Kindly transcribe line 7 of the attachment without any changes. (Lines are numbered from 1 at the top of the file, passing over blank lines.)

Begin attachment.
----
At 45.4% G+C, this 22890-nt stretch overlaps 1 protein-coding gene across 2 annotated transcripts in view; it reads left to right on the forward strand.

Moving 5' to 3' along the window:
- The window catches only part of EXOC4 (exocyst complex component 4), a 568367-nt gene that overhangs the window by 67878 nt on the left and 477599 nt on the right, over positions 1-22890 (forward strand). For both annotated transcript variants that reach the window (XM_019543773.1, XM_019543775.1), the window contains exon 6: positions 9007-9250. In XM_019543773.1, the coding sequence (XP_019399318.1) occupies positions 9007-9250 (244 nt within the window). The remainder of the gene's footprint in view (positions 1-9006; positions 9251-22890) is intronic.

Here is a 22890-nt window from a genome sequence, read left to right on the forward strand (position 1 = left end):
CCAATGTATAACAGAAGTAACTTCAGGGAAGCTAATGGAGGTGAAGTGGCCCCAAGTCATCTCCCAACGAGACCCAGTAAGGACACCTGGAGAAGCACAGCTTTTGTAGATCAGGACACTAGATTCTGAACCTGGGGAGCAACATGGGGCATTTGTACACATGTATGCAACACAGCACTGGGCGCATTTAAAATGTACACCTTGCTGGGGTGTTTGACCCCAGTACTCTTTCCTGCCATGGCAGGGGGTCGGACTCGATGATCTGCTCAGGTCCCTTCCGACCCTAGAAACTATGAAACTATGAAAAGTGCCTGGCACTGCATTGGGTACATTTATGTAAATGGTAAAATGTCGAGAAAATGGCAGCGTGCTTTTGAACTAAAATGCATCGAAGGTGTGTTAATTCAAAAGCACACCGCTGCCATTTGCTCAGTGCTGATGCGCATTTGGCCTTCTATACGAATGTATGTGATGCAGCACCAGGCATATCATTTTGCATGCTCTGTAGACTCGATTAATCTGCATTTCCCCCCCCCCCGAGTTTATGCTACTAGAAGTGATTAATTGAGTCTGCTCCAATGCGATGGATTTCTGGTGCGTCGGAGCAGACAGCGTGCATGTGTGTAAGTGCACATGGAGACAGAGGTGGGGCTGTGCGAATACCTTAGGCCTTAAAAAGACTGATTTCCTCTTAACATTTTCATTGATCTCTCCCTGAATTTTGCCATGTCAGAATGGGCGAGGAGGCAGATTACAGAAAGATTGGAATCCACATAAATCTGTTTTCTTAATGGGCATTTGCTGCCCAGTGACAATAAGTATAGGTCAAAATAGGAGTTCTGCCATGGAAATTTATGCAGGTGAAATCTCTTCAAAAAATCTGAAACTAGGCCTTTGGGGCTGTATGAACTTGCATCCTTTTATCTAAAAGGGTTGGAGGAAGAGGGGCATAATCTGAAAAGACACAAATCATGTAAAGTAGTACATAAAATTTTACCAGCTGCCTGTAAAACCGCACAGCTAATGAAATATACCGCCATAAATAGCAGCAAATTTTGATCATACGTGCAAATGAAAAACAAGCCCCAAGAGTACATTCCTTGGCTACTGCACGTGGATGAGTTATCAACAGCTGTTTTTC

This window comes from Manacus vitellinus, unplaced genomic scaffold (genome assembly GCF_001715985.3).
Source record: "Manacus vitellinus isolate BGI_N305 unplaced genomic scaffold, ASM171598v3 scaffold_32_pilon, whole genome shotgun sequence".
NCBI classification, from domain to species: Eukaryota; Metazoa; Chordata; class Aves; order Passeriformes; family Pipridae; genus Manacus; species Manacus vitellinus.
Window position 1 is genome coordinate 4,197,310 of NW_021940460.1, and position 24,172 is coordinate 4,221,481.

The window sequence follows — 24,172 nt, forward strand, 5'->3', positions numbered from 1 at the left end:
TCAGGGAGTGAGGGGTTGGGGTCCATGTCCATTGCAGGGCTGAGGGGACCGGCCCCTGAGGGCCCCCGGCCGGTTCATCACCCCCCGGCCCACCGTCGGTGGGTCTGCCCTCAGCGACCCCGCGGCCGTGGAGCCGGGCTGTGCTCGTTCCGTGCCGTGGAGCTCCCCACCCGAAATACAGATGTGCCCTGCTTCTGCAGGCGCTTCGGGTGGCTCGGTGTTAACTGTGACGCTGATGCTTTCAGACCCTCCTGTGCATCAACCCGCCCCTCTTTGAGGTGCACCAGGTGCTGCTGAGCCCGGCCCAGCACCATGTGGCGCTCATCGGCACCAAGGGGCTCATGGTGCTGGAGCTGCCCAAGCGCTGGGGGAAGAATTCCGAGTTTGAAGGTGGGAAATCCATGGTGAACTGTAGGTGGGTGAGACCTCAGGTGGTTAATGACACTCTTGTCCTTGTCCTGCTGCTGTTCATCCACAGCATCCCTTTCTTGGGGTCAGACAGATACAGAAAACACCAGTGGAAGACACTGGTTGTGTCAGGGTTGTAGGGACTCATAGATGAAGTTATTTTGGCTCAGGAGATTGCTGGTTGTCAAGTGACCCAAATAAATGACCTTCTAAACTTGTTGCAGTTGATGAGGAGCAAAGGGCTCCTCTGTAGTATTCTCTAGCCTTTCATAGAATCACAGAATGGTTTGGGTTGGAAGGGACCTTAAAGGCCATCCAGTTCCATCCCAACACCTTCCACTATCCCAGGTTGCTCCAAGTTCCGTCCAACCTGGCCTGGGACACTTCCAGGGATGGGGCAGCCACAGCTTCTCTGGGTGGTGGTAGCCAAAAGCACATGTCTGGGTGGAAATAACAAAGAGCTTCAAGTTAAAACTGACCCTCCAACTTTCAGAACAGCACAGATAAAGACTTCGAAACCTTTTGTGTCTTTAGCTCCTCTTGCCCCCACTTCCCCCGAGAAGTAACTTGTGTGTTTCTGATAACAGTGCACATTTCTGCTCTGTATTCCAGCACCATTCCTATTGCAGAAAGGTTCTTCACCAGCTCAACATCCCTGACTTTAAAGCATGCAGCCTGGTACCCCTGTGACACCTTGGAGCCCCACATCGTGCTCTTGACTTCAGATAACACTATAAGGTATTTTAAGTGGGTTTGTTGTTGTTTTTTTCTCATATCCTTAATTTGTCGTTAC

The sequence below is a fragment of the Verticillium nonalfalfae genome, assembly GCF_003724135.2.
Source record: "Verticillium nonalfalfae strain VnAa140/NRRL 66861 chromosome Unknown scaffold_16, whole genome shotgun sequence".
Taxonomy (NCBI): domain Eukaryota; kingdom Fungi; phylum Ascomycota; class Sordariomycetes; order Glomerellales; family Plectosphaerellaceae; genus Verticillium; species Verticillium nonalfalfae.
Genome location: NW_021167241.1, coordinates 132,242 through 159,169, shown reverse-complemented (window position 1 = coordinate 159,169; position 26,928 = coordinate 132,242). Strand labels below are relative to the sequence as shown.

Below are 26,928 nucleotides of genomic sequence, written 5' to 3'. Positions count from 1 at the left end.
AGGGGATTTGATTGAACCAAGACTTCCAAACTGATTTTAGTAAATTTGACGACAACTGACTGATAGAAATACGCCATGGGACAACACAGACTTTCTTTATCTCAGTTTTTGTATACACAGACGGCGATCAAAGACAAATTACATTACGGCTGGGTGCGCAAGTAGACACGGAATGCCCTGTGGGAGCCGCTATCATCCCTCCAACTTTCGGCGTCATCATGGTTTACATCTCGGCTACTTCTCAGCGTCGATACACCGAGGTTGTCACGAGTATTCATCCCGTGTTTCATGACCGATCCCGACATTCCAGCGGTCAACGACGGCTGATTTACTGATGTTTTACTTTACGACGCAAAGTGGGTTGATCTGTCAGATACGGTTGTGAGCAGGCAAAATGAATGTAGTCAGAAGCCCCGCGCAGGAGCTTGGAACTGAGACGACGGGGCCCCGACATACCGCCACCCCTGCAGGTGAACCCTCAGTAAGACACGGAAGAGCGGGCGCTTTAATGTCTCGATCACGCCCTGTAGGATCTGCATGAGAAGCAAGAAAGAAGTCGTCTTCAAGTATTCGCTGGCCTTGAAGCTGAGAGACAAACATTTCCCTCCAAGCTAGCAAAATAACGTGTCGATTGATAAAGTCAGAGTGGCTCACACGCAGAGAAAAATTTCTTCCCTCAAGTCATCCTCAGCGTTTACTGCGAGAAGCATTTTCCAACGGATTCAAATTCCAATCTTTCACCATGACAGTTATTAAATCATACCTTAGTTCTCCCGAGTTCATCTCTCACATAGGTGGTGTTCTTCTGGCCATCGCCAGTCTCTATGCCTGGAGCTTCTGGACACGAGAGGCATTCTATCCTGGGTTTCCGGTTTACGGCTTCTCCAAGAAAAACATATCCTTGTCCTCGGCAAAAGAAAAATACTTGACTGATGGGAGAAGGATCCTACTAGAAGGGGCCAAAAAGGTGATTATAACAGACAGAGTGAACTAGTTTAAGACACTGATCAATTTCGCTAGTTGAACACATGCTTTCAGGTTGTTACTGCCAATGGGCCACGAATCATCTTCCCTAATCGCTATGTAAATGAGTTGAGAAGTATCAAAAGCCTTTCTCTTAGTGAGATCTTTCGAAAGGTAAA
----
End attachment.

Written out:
Source record: "Manacus vitellinus isolate BGI_N305 unplaced genomic scaffold, ASM171598v3 scaffold_32_pilon, whole genome shotgun sequence".